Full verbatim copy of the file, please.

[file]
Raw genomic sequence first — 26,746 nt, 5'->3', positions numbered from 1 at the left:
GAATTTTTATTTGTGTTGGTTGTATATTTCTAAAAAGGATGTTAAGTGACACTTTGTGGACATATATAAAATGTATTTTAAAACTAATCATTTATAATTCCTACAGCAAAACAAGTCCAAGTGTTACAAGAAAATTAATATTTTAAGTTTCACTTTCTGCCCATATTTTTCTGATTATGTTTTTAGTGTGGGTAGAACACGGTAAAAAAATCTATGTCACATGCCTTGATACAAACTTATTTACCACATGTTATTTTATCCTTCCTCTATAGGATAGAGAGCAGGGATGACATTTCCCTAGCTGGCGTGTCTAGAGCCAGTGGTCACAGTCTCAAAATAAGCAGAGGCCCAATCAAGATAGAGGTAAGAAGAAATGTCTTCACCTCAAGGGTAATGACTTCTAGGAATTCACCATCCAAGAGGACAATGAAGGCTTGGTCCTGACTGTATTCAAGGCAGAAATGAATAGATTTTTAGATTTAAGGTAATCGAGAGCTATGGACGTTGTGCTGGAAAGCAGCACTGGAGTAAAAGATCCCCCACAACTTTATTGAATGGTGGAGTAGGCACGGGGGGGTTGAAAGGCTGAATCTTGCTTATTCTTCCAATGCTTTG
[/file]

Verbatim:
Raw genomic sequence first — 26,746 nt, 5'->3', positions numbered from 1 at the left:
GAATTTTTATTTGTGTTGGTTGTATATTTCTAAAAAGGATGTTAAGTGACACTTTGTGGACATATATAAAATGTATTTTAAAACTAATCATTTATAATTCCTACAGCAAAACAAGTCCAAGTGTTACAAGAAAATTAATATTTTAAGTTTCACTTTCTGCCCATATTTTTCTGATTATGTTTTTAGTGTGGGTAGAACACGGTAAAAAAATCTATGTCACATGCCTTGATACAAACTTATTTACCACATGTTATTTTATCCTTCCTCTATAGGATAGAGAGCAGGGATGACATTTCCCTAGCTGGCGTGTCTAGAGCCAGTGGTCACAGTCTCAAAATAAGCAGAGGCCCAATCAAGATAGAGGTAAGAAGAAATGTCTTCACCTCAAGGGTAATGACTTCTAGGAATTCACCATCCAAGAGGACAATGAAGGCTTGGTCCTGACTGTATTCAAGGCAGAAATGAATAGATTTTTAGATTTAAGGTAATCGAGAGCTATGGACGTTGTGCTGGAAAGCAGCACTGGAGTAAAAGATCCCCCACAACTTTATTGAATGGTGGAGTAGGCACGGGGGGGTTGAAAGGCTGAATCTTGCTTATTCTTCCAATGCTTTG